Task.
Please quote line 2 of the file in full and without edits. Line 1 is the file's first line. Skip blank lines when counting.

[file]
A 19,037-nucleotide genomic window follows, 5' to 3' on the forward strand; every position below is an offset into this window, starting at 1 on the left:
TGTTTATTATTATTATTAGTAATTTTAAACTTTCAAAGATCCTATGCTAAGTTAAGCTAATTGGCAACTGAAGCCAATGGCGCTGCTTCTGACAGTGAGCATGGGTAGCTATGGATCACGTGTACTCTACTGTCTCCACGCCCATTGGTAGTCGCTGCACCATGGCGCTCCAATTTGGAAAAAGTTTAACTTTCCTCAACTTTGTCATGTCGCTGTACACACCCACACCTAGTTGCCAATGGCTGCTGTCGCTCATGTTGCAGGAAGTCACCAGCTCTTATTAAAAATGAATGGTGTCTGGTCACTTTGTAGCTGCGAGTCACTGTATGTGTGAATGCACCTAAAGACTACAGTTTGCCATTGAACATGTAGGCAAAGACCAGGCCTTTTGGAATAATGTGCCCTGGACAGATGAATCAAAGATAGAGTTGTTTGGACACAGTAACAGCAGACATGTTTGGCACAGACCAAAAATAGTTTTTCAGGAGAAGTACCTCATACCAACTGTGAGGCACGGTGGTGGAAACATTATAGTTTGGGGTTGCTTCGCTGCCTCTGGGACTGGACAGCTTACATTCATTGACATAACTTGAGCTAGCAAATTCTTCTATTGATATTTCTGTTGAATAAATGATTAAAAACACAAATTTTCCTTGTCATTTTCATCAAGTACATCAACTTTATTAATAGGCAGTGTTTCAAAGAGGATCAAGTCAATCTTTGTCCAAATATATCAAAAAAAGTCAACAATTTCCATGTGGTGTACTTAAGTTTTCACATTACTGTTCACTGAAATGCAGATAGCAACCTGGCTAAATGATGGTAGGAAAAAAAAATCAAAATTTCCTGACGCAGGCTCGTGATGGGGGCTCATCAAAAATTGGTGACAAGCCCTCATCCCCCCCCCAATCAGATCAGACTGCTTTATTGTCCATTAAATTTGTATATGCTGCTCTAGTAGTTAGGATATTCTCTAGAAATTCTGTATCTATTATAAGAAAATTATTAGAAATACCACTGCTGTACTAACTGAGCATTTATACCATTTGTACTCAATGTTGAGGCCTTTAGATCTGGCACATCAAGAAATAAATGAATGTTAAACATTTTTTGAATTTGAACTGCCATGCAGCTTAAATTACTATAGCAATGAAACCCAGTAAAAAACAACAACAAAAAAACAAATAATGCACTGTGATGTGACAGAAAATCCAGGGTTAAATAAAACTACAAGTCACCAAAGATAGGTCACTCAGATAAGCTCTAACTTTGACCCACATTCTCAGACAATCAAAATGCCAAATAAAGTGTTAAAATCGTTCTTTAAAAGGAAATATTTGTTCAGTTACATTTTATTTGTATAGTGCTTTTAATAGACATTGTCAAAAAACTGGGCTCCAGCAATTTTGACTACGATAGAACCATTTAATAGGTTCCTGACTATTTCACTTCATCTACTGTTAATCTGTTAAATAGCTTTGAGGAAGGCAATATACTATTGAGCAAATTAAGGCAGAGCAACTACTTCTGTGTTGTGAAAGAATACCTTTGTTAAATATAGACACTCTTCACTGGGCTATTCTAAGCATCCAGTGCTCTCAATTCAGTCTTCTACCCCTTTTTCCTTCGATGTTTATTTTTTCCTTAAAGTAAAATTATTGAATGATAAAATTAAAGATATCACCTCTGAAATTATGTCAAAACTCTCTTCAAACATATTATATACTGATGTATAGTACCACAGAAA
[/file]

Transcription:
TGTTTATTATTATTATTAGTAATTTTAAACTTTCAAAGATCCTATGCTAAGTTAAGCTAATTGGCAACTGAAGCCAATGGCGCTGCTTCTGACAGTGAGCATGGGTAGCTATGGATCACGTGTACTCTACTGTCTCCACGCCCATTGGTAGTCGCTGCACCATGGCGCTCCAATTTGGAAAAAGTTTAACTTTCCTCAACTTTGTCATGTCGCTGTACACACCCACACCTAGTTGCCAATGGCTGCTGTCGCTCATGTTGCAGGAAGTCACCAGCTCTTATTAAAAATGAATGGTGTCTGGTCACTTTGTAGCTGCGAGTCACTGTATGTGTGAATGCACCTAAAGACTACAGTTTGCCATTGAACATGTAGGCAAAGACCAGGCCTTTTGGAATAATGTGCCCTGGACAGATGAATCAAAGATAGAGTTGTTTGGACACAGTAACAGCAGACATGTTTGGCACAGACCAAAAATAGTTTTTCAGGAGAAGTACCTCATACCAACTGTGAGGCACGGTGGTGGAAACATTATAGTTTGGGGTTGCTTCGCTGCCTCTGGGACTGGACAGCTTACATTCATTGACATAACTTGAGCTAGCAAATTCTTCTATTGATATTTCTGTTGAATAAATGATTAAAAACACAAATTTTCCTTGTCATTTTCATCAAGTACATCAACTTTATTAATAGGCAGTGTTTCAAAGAGGATCAAGTCAATCTTTGTCCAAATATATCAAAAAAAGTCAACAATTTCCATGTGGTGTACTTAAGTTTTCACATTACTGTTCACTGAAATGCAGATAGCAACCTGGCTAAATGATGGTAGGAAAAAAAAATCAAAATTTCCTGACGCAGGCTCGTGATGGGGGCTCATCAAAAATTGGTGACAAGCCCTCATCCCCCCCCCAATCAGATCAGACTGCTTTATTGTCCATTAAATTTGTATATGCTGCTCTAGTAGTTAGGATATTCTCTAGAAATTCTGTATCTATTATAAGAAAATTATTAGAAATACCACTGCTGTACTAACTGAGCATTTATACCATTTGTACTCAATGTTGAGGCCTTTAGATCTGGCACATCAAGAAATAAATGAATGTTAAACATTTTTTGAATTTGAACTGCCATGCAGCTTAAATTACTATAGCAATGAAACCCAGTAAAAAACAACAACAAAAAAACAAATAATGCACTGTGATGTGACAGAAAATCCAGGGTTAAATAAAACTACAAGTCACCAAAGATAGGTCACTCAGATAAGCTCTAACTTTGACCCACATTCTCAGACAATCAAAATGCCAAATAAAGTGTTAAAATCGTTCTTTAAAAGGAAATATTTGTTCAGTTACATTTTATTTGTATAGTGCTTTTAATAGACATTGTCAAAAAACTGGGCTCCAGCAATTTTGACTACGATAGAACCATTTAATAGGTTCCTGACTATTTCACTTCATCTACTGTTAATCTGTTAAATAGCTTTGAGGAAGGCAATATACTATTGAGCAAATTAAGGCAGAGCAACTACTTCTGTGTTGTGAAAGAATACCTTTGTTAAATATAGACACTCTTCACTGGGCTATTCTAAGCATCCAGTGCTCTCAATTCAGTCTTCTACCCCTTTTTCCTTCGATGTTTATTTTTTCCTTAAAGTAAAATTATTGAATGATAAAATTAAAGATATCACCTCTGAAATTATGTCAAAACTCTCTTCAAACATATTATATACTGATGTATAGTACCACAGAAA